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Maezy Dennie wearing a cape to cover her shoulders in Calgary, August 1, 2019.Todd Korol/The Globe and Mail

Letters to the Editor should be exclusive to The Globe and Mail. Include your name, address and daytime phone number. Try to keep letters to fewer than 150 words. Letters may be edited for length and clarity. To submit a letter by e-mail, click here:

Politics of partisan politics

Re Which Leader Do You Dislike Least? Cynicism Plagues Federal Election (Sept. 2): Political scientist Melanee Thomas suggests that “partisan sorting, or cleavage politics – in which voters sort themselves into one values-based camp or another along such lines as age, gender, education and geography, and then demonize those in the other camp,” is to blame for the tone of political debate.

Is it not politicians who have done the sorting? It’s called identity politics, and it’s what partisan political scientists have been trying to perfect for decades: tailoring specific policies to specific voting blocks, then encouraging those blocks to believe that anyone opposed to those policies is “against” that group.

Don’t blame the voters. The politicians got what they wanted.

Tom Curran Ottawa

Canada: Exit stage left

Re Canada Is Not Back On The World Stage (Sept. 3): Like the rest of the world, Canada must contend with an international relations environment that has been massively disrupted. We have been relegated to the children’s table, while the United States, China, European Union, India and Russia control the dinner talk. Canadian politicians and governments need to realize that we are no longer seen as opinion leaders and allocate their resources – and expectations – accordingly.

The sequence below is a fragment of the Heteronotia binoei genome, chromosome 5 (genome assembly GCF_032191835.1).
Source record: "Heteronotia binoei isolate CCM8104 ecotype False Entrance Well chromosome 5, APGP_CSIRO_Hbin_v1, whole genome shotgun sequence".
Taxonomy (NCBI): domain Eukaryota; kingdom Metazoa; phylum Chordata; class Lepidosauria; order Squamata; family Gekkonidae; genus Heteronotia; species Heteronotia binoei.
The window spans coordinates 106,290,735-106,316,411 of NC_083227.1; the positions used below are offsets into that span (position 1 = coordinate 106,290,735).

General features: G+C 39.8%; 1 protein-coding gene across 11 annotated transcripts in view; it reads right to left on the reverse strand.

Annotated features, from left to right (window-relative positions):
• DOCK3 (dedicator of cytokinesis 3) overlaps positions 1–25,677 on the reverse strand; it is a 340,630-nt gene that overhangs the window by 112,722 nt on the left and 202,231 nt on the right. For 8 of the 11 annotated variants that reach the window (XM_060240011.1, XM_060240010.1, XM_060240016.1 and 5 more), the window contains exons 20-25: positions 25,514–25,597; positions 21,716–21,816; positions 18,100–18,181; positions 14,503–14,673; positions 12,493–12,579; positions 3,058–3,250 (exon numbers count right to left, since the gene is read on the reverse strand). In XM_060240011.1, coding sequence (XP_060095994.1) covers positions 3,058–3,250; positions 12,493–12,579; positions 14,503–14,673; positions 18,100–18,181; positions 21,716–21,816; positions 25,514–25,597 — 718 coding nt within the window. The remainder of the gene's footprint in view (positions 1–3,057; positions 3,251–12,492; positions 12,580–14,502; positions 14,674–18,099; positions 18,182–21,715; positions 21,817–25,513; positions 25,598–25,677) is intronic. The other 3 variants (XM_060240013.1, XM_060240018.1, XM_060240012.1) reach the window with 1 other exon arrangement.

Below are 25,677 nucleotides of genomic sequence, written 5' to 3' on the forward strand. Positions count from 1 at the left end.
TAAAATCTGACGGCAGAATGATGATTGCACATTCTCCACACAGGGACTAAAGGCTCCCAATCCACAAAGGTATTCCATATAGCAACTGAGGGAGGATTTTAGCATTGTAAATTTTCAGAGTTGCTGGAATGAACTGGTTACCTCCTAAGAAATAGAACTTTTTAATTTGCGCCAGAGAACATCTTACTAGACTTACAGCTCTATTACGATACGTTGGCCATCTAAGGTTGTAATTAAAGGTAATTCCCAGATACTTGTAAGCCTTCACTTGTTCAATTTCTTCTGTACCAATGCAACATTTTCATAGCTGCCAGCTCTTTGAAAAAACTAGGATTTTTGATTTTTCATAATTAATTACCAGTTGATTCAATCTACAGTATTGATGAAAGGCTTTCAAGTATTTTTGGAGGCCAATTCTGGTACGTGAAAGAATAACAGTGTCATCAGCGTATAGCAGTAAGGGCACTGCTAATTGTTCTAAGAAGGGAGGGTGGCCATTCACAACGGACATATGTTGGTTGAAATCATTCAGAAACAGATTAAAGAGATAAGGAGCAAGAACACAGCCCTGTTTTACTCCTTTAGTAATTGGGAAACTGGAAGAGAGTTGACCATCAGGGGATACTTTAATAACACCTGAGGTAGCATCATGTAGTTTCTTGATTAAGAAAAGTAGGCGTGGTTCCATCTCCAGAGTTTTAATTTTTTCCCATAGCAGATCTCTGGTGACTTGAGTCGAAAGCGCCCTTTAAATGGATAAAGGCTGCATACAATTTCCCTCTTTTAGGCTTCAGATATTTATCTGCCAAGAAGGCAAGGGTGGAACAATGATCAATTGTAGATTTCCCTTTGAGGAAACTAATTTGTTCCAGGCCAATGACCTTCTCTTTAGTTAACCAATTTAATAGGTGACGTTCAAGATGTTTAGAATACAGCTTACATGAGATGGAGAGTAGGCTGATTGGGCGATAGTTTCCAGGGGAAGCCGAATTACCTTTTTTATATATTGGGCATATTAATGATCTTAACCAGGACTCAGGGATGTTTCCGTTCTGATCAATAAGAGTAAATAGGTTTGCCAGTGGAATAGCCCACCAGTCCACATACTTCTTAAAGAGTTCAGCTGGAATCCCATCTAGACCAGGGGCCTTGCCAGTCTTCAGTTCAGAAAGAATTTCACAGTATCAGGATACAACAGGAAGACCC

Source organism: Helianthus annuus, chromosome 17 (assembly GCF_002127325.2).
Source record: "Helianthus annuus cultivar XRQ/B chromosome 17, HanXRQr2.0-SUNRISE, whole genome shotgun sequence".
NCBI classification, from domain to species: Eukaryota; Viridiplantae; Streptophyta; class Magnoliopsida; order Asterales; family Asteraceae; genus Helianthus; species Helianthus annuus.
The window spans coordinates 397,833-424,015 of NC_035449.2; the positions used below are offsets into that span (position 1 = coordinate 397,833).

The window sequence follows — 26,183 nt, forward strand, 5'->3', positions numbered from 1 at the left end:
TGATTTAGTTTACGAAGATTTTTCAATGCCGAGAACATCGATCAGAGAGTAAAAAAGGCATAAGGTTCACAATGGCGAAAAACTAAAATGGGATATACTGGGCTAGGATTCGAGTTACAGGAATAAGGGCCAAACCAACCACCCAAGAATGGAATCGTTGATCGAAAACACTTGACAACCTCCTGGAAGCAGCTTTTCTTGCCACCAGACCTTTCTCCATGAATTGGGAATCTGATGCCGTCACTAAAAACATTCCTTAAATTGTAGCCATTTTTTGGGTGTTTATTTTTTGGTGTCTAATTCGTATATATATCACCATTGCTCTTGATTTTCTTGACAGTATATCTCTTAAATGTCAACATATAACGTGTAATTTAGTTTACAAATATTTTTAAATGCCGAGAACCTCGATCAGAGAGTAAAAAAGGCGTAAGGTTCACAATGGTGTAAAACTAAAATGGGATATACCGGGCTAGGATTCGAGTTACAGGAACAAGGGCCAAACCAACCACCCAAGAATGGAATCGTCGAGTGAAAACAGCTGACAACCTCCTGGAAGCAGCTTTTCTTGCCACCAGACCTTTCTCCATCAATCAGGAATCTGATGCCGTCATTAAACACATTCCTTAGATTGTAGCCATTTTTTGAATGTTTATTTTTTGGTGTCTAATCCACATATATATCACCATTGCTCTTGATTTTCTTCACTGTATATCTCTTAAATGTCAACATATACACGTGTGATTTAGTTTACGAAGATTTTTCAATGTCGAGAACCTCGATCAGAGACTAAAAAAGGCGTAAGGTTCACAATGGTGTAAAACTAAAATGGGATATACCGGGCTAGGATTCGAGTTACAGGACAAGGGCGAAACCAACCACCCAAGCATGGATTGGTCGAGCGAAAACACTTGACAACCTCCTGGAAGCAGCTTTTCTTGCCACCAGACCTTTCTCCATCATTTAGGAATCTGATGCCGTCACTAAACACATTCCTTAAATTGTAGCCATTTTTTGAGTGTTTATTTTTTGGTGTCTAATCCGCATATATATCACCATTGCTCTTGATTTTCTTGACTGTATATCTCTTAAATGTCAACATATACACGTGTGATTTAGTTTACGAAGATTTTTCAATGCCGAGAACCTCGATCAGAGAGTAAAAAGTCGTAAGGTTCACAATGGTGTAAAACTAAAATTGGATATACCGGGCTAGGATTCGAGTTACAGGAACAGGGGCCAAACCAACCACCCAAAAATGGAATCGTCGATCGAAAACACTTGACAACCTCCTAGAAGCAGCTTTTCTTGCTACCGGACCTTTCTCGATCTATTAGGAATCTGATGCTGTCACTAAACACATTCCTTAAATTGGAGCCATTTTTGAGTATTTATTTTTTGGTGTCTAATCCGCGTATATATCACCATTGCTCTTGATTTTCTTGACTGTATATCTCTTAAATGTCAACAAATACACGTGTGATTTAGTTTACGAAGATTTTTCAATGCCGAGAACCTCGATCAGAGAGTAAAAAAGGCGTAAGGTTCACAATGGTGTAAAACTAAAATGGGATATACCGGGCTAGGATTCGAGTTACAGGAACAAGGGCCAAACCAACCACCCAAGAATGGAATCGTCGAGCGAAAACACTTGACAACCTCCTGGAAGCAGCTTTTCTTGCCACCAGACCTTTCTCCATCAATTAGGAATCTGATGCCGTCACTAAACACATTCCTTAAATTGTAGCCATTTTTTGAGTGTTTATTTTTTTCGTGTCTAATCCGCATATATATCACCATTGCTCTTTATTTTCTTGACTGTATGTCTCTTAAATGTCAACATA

Steve Cloutier Calgary

So Canada’s status with four of the world’s great powers is rocky, even poor. But how do you snuggle up to a dangerous political figure?

To warm up to Vladimir Putin we would have to repeal our Magnitsky Law; for Donald Trump, we would need to develop diplomatic deafness; Xi Jinping is known to penalize or imprison those who think otherwise than he does; and Narendra Modi is currently making decisions affecting millions in Kashmir.

Jocelyn Coulon writes that Canada is not back on the world stage, but without considering how we are seen by France, Germany, Britain, Ireland, Spain, Denmark and all the Scandinavian countries. Who needs the world stage when the only show in town is “The Life and Times of Caligula?”

Hugh McKechnie Newmarket, Ont.

A bonus to slowing down

The editorial (Putting Life Back Into City Streets – Sept. 3) notes that the primary cause of pedestrian deaths in cities is speed, and that Toronto is planning to reduce speed limits on some roads. These speed reductions will not only reduce the severity of pedestrian injury, but will also substantially reduce fuel consumption by drivers and the associated CO2 emissions.

A city is primarily for people; lower speed limits will help both pedestrians and the environment they walk in.

David R. Morris Fredericton

Which leader do you dislike the least? Cynicism reigns ahead of federal election

Is ‘modesty’ no longer the best policy? On dress codes, Canadian schools begin to change their approach

Going bananas: Is the fruit we know and love going extinct?

Kids today

Re How To Prepare Teens To Handle Campus Stress: A Guide For Parents (Sept. 2): If their parents had been less protective earlier in life, teenagers would be far more resilient and adapt far more easily.

I understand today is far different than 50 years ago, but I travelled 1,000 miles by train on my own to university in a different country, found my way to the school and residence, and settled into a different way of life for four years. I had to deal with new colleagues, experiences and often uncomfortable situations without any support.